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Magnification chromoendoscopy for the detection of intestinal metaplasia and dysplasia in Barrett’s oesophagus
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  1. P Sharma1,
  2. A P Weston1,
  3. M Topalovski1,
  4. R Cherian1,
  5. A Bhattacharyya2,
  6. R E Sampliner2
  1. 1Department of Medicine, Gastroenterology, and Pathology Section, University of Kansas School Medicine and Veterans Affairs Medical Center, Kansas City, MO, USA
  2. 2Department of Medicine, Gastroenterology, and Pathology Section, University of Arizona and Southern Arizona VA Healthcare System, Tucson, AZ, USA
  1. Correspondence to:
    Dr P Sharma, Department of Veterans Affairs Medical Center, 4801 E Linwood Blvd, Kansas City, MO 64128-2295, USA; psharma{at}kumc.edu

Abstract

Background: The presence of intestinal metaplasia (IM) in the columnar lined distal oesophagus defines Barrett’s oesophagus with the risk of future malignant transformation. The distribution of both IM and dysplasia (low grade (LGD) and high grade (HGD)) within the columnar lined oesophagus is patchy and mosaic requiring random biopsies. Techniques that could help target areas of high yield within Barrett’s mucosa would be helpful.

Aim: To study the utility of high magnification chromoendoscopy (MCE) in the detection of IM, LGD, and HGD in patients with Barrett’s oesophagus.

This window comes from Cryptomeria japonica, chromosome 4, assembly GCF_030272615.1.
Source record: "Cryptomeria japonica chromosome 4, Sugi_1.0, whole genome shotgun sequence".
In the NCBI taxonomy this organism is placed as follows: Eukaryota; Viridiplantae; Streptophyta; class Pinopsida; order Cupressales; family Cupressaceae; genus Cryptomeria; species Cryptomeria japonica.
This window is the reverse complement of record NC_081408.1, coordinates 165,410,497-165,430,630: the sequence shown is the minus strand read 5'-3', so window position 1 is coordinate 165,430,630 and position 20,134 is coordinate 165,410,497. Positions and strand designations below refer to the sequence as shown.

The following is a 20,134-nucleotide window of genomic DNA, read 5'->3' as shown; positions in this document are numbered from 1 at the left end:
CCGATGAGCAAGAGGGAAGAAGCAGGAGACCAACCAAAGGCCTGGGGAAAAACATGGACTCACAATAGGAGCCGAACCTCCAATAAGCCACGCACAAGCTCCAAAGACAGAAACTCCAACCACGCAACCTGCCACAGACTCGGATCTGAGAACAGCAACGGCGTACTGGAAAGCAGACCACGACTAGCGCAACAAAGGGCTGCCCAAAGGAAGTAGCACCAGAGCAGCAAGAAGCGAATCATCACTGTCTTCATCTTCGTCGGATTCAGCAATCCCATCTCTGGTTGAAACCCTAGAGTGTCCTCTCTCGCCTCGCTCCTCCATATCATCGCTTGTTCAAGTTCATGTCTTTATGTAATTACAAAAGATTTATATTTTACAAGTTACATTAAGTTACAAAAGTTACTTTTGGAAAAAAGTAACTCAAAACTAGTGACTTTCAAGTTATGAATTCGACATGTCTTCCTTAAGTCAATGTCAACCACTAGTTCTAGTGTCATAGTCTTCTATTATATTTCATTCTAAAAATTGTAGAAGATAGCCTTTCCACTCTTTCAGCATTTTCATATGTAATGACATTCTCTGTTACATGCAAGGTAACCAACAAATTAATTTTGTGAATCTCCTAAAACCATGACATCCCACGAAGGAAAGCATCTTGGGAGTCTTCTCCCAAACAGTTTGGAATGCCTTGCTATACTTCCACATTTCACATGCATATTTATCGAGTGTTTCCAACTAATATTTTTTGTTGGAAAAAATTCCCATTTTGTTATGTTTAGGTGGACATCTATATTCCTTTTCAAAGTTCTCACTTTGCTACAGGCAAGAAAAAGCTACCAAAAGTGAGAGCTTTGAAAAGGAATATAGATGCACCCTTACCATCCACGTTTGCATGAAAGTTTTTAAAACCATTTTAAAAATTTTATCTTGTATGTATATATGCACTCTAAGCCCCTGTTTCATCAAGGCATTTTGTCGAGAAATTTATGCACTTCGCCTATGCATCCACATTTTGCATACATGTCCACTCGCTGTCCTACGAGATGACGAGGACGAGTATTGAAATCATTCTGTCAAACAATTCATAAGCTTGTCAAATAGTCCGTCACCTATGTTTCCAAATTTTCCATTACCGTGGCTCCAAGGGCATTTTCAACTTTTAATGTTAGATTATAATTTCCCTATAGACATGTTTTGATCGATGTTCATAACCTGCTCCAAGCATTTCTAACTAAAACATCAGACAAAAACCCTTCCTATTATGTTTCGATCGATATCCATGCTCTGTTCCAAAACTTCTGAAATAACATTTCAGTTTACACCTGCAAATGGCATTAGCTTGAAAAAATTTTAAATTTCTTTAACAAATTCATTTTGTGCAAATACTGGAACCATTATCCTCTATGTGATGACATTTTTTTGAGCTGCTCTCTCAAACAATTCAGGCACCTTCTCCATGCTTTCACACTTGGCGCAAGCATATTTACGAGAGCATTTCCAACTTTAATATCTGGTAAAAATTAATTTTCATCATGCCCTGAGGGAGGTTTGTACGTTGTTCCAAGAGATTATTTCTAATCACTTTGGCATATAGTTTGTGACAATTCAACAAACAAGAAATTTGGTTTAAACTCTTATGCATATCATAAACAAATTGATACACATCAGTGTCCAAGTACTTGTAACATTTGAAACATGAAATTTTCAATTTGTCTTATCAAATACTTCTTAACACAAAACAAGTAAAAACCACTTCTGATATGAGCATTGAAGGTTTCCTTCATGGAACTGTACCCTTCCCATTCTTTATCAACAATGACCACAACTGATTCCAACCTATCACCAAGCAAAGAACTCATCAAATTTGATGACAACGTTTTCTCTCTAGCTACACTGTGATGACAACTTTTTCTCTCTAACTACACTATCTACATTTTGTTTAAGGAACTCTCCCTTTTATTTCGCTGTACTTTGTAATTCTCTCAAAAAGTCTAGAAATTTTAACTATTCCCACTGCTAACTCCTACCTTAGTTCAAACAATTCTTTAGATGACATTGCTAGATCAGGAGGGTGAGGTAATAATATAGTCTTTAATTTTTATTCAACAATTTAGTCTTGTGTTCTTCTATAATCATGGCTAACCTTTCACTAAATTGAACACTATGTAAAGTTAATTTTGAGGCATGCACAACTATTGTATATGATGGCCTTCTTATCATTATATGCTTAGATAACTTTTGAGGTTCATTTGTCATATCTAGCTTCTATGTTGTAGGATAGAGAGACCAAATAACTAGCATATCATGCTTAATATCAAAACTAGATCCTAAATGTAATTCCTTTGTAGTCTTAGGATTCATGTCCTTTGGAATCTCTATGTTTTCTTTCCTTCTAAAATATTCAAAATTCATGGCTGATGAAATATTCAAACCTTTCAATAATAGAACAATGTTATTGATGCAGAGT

Methods: Consecutive patients detected with columnar mucosa in the distal oesophagus were studied using an Olympus magnification endoscope (GIF-Q16OZ, 115×). The distal oesophagus was sprayed with indigo carmine solution and the oesophageal columnar mucosa patterns were noted under high magnification and targeted for biopsy. All biopsies were read by pathologists blinded to the endoscopic findings.

Results: Eighty patients with suspected Barrett’s oesophagus (that is, columnar lined distal oesophagus) were studied: mean age 62.7 years (range 35–81). Mean length of columnar mucosa was 3.7 cm (range 0.5–17). Three types of mucosal patterns were noted within the columnar mucosa after spraying indigo carmine and using MCE: ridged/villous pattern, circular pattern, and irregular/distorted pattern. The yield of IM on target biopsies according to the patterns was: ridged/villous 57/62 (97%) and circular 2/12 (17%). Six patients had an irregular/distorted pattern and all had HGD on biopsy (6/6 (100%)). Eighteen patients had LGD on target biopsies; all had the ridged/villous pattern. All patients with long segment Barrett’s were identified using MCE whereas 23/28 patients (82%) with short segment Barrett’s had the ridged/villous pattern.

Conclusions: MCE helps visually identify areas with IM and HGD having specific patterns but not patients with LGD (appear similar to IM). MCE may be a useful clinical tool for the increased detection of patients with IM as well as for surveillance of patients for the detection of HGD. If these preliminary results are validated, MCE would help identify high yield areas, potentially eliminating the need for random biopsies.

  • Barrett’s oesophagus
  • magnification
  • chromoendoscopy
  • GORD, gastro-oesophageal reflux disease
  • LGD, low grade dysplasia
  • HGD, high grade dysplasia
  • MCE, magnification chromoendoscopy
  • SSBO, short segment Barrett’s oesophagus
  • LSBO, long segment Barrett’s oesophagus
  • IM, intestinal metaplasia
  • LSS, light scattering spectroscopy

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Footnotes

  • Presented in part as an oral paper at the ASGE Topic Forum, Digestive Diseases Week, May 2001, Atlanta, GA.

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